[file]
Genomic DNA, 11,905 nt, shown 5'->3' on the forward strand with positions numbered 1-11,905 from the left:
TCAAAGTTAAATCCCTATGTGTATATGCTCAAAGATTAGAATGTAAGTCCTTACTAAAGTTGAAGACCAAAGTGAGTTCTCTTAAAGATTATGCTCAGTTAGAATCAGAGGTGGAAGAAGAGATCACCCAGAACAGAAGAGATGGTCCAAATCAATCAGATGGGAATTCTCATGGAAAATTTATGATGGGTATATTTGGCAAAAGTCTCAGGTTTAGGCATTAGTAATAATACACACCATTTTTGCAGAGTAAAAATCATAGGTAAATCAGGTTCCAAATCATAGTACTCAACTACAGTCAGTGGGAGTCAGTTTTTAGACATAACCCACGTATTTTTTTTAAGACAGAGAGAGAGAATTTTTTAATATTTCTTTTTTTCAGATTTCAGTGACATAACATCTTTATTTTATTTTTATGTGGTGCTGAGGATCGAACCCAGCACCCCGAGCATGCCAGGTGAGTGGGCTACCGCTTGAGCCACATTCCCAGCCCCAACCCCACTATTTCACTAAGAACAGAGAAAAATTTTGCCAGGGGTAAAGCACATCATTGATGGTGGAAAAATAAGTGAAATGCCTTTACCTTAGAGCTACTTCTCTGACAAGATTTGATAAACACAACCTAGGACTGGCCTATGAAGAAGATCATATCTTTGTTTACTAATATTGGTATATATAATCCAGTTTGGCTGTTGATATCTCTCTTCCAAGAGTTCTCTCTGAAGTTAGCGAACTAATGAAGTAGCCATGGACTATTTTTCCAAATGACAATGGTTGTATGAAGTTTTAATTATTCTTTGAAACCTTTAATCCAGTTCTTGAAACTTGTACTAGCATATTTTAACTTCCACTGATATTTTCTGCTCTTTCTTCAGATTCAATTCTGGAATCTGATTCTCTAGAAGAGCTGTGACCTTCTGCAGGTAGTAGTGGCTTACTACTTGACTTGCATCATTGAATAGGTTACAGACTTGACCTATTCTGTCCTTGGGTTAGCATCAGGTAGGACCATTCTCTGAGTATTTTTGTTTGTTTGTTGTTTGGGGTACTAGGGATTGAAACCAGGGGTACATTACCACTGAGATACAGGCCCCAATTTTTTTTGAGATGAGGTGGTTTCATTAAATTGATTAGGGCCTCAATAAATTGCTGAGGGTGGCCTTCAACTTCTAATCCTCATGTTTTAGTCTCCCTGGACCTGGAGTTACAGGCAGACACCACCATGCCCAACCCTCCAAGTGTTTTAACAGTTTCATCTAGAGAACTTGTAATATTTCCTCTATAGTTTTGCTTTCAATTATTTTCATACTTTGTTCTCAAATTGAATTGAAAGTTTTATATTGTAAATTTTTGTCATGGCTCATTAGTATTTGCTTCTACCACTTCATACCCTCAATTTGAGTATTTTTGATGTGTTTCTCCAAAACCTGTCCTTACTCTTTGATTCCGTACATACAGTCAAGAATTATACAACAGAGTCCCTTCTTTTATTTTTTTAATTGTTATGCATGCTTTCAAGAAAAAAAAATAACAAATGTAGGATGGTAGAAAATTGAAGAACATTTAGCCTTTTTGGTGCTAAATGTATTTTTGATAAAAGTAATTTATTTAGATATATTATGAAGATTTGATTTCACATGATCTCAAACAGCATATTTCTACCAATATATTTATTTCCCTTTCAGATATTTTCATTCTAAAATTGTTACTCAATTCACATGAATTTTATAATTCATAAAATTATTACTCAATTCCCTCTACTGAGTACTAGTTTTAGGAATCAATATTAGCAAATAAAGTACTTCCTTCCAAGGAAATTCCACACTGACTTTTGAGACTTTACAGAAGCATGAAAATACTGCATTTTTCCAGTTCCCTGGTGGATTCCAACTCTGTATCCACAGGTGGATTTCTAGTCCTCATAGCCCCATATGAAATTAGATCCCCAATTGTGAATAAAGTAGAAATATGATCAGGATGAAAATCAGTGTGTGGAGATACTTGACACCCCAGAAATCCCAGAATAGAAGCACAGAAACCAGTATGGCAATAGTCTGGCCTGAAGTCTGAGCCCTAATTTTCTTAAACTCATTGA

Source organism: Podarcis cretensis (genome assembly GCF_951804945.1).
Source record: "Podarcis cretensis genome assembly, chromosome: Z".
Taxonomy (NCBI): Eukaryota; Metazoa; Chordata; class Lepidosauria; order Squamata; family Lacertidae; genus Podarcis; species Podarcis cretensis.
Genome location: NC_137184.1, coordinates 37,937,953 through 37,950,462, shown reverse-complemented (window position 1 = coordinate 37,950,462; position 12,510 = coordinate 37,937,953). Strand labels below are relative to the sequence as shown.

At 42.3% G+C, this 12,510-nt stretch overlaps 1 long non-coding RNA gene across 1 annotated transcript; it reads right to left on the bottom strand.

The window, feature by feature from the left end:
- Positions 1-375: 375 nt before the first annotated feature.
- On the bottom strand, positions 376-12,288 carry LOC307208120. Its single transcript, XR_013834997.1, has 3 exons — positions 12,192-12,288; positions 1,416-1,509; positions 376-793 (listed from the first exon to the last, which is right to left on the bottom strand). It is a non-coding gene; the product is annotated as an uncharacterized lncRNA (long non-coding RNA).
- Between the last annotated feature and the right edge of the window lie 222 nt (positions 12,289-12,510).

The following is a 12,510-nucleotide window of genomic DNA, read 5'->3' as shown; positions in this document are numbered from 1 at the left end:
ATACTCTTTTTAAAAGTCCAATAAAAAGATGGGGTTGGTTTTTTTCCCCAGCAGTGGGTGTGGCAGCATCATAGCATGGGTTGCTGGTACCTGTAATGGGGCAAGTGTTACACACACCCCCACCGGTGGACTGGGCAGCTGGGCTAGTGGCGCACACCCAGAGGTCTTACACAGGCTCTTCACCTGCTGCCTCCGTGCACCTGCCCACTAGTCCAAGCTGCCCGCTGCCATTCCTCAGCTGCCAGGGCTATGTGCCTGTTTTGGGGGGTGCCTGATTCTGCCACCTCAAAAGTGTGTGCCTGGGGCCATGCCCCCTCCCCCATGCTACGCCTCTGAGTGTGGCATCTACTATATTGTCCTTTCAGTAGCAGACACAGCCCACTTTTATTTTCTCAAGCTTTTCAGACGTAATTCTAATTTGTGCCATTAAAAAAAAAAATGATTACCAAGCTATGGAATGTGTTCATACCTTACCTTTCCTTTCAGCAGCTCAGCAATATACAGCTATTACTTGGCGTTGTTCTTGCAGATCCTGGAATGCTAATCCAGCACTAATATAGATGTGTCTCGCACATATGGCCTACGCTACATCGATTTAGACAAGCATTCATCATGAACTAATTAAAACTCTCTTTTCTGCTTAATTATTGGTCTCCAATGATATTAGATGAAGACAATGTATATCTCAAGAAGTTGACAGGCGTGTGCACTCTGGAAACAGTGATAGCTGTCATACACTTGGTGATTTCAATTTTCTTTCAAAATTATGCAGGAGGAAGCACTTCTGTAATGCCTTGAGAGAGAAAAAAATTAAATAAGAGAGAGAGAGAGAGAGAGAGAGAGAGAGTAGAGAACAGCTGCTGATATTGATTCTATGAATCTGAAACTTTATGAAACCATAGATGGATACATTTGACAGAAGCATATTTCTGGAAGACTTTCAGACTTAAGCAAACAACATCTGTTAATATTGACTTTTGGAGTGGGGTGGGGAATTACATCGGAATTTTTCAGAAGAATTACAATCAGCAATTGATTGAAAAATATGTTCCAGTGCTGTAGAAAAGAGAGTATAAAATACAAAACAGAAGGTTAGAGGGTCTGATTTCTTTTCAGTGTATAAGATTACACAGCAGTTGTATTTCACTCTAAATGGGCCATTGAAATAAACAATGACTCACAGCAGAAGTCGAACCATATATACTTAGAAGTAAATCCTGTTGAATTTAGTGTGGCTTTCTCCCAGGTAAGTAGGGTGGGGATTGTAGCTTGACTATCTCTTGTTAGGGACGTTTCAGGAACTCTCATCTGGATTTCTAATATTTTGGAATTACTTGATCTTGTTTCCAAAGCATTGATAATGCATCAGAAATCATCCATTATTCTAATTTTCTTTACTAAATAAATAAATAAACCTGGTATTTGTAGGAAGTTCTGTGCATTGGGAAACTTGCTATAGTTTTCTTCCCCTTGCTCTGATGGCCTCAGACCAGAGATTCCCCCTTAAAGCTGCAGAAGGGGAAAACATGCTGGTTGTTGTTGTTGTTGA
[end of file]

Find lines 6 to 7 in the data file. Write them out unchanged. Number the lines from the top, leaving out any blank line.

Genome location: NC_137184.1, coordinates 37,937,953 through 37,950,462, shown reverse-complemented (window position 1 = coordinate 37,950,462; position 12,510 = coordinate 37,937,953). Strand labels below are relative to the sequence as shown.

At 42.3% G+C, this 12,510-nt stretch overlaps 1 long non-coding RNA gene across 1 annotated transcript; it reads right to left on the bottom strand.